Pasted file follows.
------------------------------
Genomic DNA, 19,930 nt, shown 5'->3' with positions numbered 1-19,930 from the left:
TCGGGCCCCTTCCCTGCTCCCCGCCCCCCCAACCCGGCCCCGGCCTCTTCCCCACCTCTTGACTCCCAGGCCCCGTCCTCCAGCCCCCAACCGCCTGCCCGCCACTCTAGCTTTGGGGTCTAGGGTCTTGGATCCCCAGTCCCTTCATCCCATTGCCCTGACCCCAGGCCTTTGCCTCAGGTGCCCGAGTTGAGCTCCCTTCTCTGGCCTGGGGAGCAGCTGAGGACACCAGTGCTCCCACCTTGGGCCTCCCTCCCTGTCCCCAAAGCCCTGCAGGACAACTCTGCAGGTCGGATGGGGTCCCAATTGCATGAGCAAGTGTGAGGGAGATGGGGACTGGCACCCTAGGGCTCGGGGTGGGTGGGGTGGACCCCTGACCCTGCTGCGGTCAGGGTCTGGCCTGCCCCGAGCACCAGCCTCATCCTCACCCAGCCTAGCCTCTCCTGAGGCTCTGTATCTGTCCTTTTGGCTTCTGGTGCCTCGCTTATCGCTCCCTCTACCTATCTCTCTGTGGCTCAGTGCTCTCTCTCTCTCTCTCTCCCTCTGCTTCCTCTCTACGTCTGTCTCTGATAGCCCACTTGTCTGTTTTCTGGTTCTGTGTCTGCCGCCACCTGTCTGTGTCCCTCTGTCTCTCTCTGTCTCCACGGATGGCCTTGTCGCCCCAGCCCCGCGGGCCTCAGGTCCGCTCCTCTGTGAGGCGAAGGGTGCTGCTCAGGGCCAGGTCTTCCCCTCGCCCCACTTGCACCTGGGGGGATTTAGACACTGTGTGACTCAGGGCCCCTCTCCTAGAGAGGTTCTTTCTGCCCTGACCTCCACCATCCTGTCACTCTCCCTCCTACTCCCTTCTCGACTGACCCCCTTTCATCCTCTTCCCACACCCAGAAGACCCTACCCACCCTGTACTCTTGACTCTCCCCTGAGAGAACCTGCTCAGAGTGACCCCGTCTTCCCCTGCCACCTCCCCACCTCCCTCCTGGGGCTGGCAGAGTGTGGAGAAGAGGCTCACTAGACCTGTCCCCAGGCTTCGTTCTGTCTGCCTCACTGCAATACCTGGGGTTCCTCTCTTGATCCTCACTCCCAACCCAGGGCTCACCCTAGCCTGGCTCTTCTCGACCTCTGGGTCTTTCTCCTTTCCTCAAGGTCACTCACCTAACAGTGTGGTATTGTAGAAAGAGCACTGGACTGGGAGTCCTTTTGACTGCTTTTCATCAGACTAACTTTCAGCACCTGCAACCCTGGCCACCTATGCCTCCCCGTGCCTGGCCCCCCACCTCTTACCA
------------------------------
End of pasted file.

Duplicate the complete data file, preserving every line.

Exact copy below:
Genomic DNA, 19,930 nt, shown 5'->3' with positions numbered 1-19,930 from the left:
TCGGGCCCCTTCCCTGCTCCCCGCCCCCCCAACCCGGCCCCGGCCTCTTCCCCACCTCTTGACTCCCAGGCCCCGTCCTCCAGCCCCCAACCGCCTGCCCGCCACTCTAGCTTTGGGGTCTAGGGTCTTGGATCCCCAGTCCCTTCATCCCATTGCCCTGACCCCAGGCCTTTGCCTCAGGTGCCCGAGTTGAGCTCCCTTCTCTGGCCTGGGGAGCAGCTGAGGACACCAGTGCTCCCACCTTGGGCCTCCCTCCCTGTCCCCAAAGCCCTGCAGGACAACTCTGCAGGTCGGATGGGGTCCCAATTGCATGAGCAAGTGTGAGGGAGATGGGGACTGGCACCCTAGGGCTCGGGGTGGGTGGGGTGGACCCCTGACCCTGCTGCGGTCAGGGTCTGGCCTGCCCCGAGCACCAGCCTCATCCTCACCCAGCCTAGCCTCTCCTGAGGCTCTGTATCTGTCCTTTTGGCTTCTGGTGCCTCGCTTATCGCTCCCTCTACCTATCTCTCTGTGGCTCAGTGCTCTCTCTCTCTCTCTCTCCCTCTGCTTCCTCTCTACGTCTGTCTCTGATAGCCCACTTGTCTGTTTTCTGGTTCTGTGTCTGCCGCCACCTGTCTGTGTCCCTCTGTCTCTCTCTGTCTCCACGGATGGCCTTGTCGCCCCAGCCCCGCGGGCCTCAGGTCCGCTCCTCTGTGAGGCGAAGGGTGCTGCTCAGGGCCAGGTCTTCCCCTCGCCCCACTTGCACCTGGGGGGATTTAGACACTGTGTGACTCAGGGCCCCTCTCCTAGAGAGGTTCTTTCTGCCCTGACCTCCACCATCCTGTCACTCTCCCTCCTACTCCCTTCTCGACTGACCCCCTTTCATCCTCTTCCCACACCCAGAAGACCCTACCCACCCTGTACTCTTGACTCTCCCCTGAGAGAACCTGCTCAGAGTGACCCCGTCTTCCCCTGCCACCTCCCCACCTCCCTCCTGGGGCTGGCAGAGTGTGGAGAAGAGGCTCACTAGACCTGTCCCCAGGCTTCGTTCTGTCTGCCTCACTGCAATACCTGGGGTTCCTCTCTTGATCCTCACTCCCAACCCAGGGCTCACCCTAGCCTGGCTCTTCTCGACCTCTGGGTCTTTCTCCTTTCCTCAAGGTCACTCACCTAACAGTGTGGTATTGTAGAAAGAGCACTGGACTGGGAGTCCTTTTGACTGCTTTTCATCAGACTAACTTTCAGCACCTGCAACCCTGGCCACCTATGCCTCCCCGTGCCTGGCCCCCCACCTCTTACCA